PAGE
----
Let them know, for example, that you are traveling or in a meeting, and that you will get back to them this evening with a more thoughtful reply to their question. With Blackberrys, iPhones, Droids, and iPads, and WiFi just about everywhere you go, clients and prospects expect very quick responses on email. Don’t worry about seeming too available, this is the message you want your prospect to have, that you are easily reachable and responsive to all of their questions and needs.

5.)  You can go above, but don’t go around. I often get asked, is it ok to cc the person’s manager, if I don’t get a reply from my point of contact, especially if I’ve met that person. This is a tricky subject, but my response is generally yes. This is an ok thing to do, but keep your point of contact copied and never throw him or her under the bus. In other words don’t say, “Jim isn’t getting back to me, so I wanted to get in touch with you.”

Instead say, “Hi Tom, I know you were also interested in XXX, so I wanted to send you this new research that my company just published. I hope you and Jim both find it interesting.”  Ask for their feedback and suggest next steps of setting up a call that week to show them the latest version of your product, or meeting up at a conference you are all attending.

6.)  Silence is death. So, what do you do when you don’t hear back….at all. How many times is ok to keep emailing a contact with interesting tidbits of information? I say about 5-6 times, assuming that each email you’ve sent is relevant, personal and adds value as mentioned above.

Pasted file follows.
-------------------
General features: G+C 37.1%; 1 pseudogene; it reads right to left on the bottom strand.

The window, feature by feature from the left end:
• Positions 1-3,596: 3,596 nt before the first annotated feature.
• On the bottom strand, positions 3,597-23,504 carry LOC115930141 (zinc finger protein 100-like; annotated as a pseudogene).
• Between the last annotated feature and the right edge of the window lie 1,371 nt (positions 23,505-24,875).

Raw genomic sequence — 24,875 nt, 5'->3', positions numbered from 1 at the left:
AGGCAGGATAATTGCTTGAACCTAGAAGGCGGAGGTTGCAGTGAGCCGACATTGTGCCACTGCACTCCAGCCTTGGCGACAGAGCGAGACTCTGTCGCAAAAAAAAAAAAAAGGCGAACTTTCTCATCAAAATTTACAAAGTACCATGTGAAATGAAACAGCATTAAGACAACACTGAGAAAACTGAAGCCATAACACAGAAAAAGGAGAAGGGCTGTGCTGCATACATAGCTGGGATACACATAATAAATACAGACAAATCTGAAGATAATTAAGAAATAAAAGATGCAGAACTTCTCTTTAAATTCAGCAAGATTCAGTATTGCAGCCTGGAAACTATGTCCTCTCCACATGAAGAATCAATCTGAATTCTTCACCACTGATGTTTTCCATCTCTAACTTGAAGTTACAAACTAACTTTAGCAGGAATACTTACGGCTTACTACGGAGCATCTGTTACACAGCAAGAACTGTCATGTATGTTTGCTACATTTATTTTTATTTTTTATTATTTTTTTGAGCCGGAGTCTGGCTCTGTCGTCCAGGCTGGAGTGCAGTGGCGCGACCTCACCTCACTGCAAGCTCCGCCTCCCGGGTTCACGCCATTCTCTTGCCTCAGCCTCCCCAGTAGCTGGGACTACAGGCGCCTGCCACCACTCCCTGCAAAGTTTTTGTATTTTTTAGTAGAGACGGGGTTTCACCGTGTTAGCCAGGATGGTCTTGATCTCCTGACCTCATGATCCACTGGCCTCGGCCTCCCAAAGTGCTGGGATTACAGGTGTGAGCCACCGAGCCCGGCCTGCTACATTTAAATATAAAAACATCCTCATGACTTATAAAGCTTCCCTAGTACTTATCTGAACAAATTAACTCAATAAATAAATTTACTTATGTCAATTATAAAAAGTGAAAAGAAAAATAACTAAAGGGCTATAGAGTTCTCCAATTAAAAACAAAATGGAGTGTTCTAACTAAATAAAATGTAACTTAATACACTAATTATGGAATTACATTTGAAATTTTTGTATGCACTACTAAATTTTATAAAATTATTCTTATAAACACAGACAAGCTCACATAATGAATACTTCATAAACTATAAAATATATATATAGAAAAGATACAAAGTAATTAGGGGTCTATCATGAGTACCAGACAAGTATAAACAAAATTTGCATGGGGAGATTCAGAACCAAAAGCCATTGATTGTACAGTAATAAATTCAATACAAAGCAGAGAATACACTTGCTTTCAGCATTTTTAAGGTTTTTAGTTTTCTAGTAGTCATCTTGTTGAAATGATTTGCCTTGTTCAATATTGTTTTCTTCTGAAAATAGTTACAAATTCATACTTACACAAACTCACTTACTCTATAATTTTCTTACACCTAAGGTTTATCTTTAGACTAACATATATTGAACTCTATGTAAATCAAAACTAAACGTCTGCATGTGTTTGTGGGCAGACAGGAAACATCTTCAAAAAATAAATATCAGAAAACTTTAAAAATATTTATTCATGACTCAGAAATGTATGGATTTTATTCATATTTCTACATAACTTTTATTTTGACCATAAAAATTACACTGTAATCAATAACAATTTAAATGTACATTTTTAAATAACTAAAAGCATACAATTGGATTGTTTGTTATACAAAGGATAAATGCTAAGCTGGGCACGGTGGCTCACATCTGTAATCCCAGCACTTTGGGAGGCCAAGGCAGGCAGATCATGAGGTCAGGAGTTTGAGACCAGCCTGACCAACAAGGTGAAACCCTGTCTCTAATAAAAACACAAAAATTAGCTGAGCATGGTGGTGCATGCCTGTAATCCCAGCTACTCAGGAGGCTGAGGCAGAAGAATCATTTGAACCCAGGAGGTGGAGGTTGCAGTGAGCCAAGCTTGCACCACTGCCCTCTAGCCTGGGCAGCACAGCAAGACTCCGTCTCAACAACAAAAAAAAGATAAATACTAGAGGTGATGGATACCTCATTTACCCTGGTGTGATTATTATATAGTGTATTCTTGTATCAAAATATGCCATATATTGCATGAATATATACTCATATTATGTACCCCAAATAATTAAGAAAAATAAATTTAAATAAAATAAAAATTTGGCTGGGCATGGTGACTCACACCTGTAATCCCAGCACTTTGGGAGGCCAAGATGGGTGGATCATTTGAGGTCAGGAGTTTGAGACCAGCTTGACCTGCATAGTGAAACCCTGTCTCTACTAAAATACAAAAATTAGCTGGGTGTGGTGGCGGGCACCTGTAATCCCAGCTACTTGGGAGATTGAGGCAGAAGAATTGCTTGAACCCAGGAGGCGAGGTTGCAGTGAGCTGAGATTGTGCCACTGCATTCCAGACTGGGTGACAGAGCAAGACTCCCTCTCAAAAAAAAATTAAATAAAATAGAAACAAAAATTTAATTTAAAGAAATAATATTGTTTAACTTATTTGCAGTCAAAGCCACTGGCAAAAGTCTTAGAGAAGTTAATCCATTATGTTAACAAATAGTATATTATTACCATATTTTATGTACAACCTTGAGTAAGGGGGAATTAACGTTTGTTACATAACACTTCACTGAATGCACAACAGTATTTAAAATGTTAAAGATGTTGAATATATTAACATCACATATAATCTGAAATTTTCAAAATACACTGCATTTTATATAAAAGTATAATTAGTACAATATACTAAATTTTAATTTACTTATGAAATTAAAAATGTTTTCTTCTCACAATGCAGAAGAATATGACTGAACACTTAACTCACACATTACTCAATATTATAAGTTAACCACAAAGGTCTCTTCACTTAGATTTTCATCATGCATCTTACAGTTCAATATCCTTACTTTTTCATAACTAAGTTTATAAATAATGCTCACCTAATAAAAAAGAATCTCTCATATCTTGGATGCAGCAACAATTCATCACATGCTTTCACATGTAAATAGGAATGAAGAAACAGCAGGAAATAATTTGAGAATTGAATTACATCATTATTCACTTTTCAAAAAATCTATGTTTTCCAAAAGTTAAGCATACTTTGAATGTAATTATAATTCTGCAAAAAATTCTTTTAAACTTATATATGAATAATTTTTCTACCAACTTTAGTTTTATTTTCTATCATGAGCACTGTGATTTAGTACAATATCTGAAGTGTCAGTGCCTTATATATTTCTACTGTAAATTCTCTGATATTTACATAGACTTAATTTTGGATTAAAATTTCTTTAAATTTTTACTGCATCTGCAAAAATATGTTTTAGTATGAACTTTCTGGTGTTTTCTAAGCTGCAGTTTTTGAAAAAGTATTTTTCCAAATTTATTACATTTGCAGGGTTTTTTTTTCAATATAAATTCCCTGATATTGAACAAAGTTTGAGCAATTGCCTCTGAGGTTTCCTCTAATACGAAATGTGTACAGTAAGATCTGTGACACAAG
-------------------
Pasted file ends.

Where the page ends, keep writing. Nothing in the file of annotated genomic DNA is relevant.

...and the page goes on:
After the last email with no response, I advise one more message with the very short subject line entitled, “Too busy or not interested?” Perhaps they just haven’t had time to respond, and you’re giving them one last chance with a very brief message to get back to you. Another option is to try switching channels — go to voice, go to social media, try setting up an in-person visit. If your contact really isn’t an email person, maybe they will be more responsive on a different medium.

When it comes to sales today, I always remind people that they should have a long-term vision. They can’t only be focused on hitting their numbers, and closing short-term sales. If salespeople want ongoing business, referrals to new business, and cross-selling opportunities, it’s all about the bigger picture and developing a deeper relationship.

Email is one of the most effective tools for staying in touch with prospects, and continuing to send out personal, relevant, and useful information.  Keep in mind the email etiquette and mechanics mentioned above to ensure your email will stand out and support your efforts to build that longterm relationship.

Close a Sale [1] Photo via Shutterstock


Article printed from Small Business Trends: http://smallbiztrends.com

URL to article: http://smallbiztrends.com/2012/07/email-tips-close-a-deal.html

URLs in this post:

[1] Close a Sale: http://www.shutterstock.com/pic-81622726/stock-photo-businessmen-shake-hands-from-two-lcd-monitors.html